|Sometimes our documents are held together by brads.|
They are easy to undo and don't create much damage to the documents.
Midway through the article, he states, "The single most important thing you can do for your family may be the simplest of all: develop a strong family narrative." It appears the children who know a lot about their families tend to do better when they face challenges. Mr. Feiler told of a group of psychologists who set out to test and measure what is called the “Do You Know?” scale. They asked children to answer 20 questions. For example: Do you know where your grandparents grew up? Do you know where your mom and dad went to high school? Do you know where your parents met? Do you know an illness or something really terrible that happened in your family? Do you know the story of your birth?
|Earlier documents were often bundled together|
and tied up with ribbon.
They asked those questions of four dozen families in the summer of 2001 and compared the children's results to a series of psychological tests the children had taken. There was an overwhelming conclusion. "The more children knew about their family’s history, the stronger their sense of control over their lives, the higher their self-esteem and the more successfully they believed their families functioned. The “Do You Know?” scale turned out to be the best single predictor of children’s emotional health and happiness."
|Rivets are also used to keep papers together. If they|
are positioned just right, they don't need to be removed.
Mr Feiler concludes the article. "The bottom line: if you want a happier family, create, refine and retell the story of your family’s positive moments and your ability to bounce back from the difficult ones. That act alone may increase the odds that your family will thrive for many generations to come."
|Hundreds of little receipts that needed to unfolded. They have|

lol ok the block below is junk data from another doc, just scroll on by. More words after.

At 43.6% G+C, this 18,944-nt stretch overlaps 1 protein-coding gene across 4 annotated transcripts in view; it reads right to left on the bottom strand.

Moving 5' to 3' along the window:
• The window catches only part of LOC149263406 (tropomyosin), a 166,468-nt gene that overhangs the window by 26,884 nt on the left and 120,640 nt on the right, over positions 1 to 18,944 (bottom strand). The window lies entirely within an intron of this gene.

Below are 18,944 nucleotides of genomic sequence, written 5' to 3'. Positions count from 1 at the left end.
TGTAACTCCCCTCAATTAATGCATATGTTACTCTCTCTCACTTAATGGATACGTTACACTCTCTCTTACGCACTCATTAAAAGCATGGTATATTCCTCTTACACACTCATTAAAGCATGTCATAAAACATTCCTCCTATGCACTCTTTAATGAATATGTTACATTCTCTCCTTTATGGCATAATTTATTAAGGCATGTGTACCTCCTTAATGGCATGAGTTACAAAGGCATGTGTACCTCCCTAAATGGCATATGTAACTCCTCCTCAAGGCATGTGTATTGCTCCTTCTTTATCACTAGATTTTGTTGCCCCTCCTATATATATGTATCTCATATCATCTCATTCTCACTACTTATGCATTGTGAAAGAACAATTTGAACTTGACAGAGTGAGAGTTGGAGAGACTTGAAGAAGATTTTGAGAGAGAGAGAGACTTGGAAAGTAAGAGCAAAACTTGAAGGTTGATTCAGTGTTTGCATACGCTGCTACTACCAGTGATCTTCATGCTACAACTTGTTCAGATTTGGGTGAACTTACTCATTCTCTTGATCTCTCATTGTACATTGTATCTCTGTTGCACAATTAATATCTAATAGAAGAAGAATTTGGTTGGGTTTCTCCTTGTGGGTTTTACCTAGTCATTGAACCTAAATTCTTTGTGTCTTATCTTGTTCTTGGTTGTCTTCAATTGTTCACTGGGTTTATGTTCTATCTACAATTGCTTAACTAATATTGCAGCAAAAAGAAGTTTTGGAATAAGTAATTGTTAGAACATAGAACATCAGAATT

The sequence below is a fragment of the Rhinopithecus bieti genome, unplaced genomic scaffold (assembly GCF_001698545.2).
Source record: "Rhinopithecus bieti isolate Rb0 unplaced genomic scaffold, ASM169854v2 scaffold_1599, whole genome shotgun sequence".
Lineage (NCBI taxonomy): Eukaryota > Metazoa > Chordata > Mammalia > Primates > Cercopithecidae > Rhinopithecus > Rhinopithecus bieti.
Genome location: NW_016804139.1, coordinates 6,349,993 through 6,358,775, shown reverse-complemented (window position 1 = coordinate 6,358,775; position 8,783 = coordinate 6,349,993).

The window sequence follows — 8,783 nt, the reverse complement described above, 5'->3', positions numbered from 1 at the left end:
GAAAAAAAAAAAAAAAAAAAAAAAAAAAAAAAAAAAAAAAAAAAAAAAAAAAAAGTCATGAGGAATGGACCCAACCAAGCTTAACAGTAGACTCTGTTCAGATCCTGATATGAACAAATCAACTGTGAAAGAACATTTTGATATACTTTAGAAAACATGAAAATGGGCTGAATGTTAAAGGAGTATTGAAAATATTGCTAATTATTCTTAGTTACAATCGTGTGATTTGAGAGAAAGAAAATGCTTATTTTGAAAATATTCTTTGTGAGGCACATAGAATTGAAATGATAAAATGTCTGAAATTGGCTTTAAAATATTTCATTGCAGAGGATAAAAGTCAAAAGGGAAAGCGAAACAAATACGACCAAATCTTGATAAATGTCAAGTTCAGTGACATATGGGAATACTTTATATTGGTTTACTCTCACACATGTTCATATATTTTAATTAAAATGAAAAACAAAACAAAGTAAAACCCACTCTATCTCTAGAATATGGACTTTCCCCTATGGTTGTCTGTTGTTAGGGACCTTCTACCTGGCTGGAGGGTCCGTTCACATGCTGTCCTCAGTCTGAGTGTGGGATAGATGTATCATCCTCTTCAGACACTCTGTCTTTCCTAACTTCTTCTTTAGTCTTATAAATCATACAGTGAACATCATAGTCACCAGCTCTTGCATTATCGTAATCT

been kept in a nice little bundle for 140 years.
I think Pres. Boyd K. Packer said it best. "Keep the fire of your testimony of the restored gospel and your witness of our Redeemer burning so brightly that our children can warm their hands by the fire of your faith. That is what grandfathers and grandmothers are to do!"
|My grandmother, Elva Aroline Arave Bennett|
"One of the Ten Commandments tells us to honor our fathers and mothers. To me, that means to be respectful and kind in the things I say and do, and to be obedient when they try to help me and teach me the right way to live.
"My great-great-grandmother, Elva Bennett, was a good example of that. When she was growing up many years ago, girls dressed differently than they do now. Mostly they wore dresses, except when they were working on the farm or doing chores.
"One day Grandma and her friend put on some of her brother's clothes and they started walking to the grocery store for an ice cream treat. They hadn't walked very far before Grandma's dad came along on a horse. He stopped and said, "Your mother and I think you should come home and change clothes. You'll look more like a lady." He then turned the horse around and went back home.
"Grandma remembered thinking that she still had a choice. She could continue on to the store, or she could go home and change her clothes. She decided to honor her parents and be obedient to their counsel, so she went back home and changed into her 'girl clothes'.
"I'm happy to know that my great-great-grandmother was obedient and that she showed me what it means to keep the commandments. I know my parents love me and I want to honor them by being obedient."
|The hardest documents to capture are the ones that are glued|
together. There is no way to capture them without destroying content.
|Rubber bands were often used to group documents. These bands|
might have had elasticity in 1840, but now they look like dried earthworms.
|We LOVE pins. They are the easiest to remove.|
Mostly we see straight pins. This was our one
and only safety pin from the 1880's.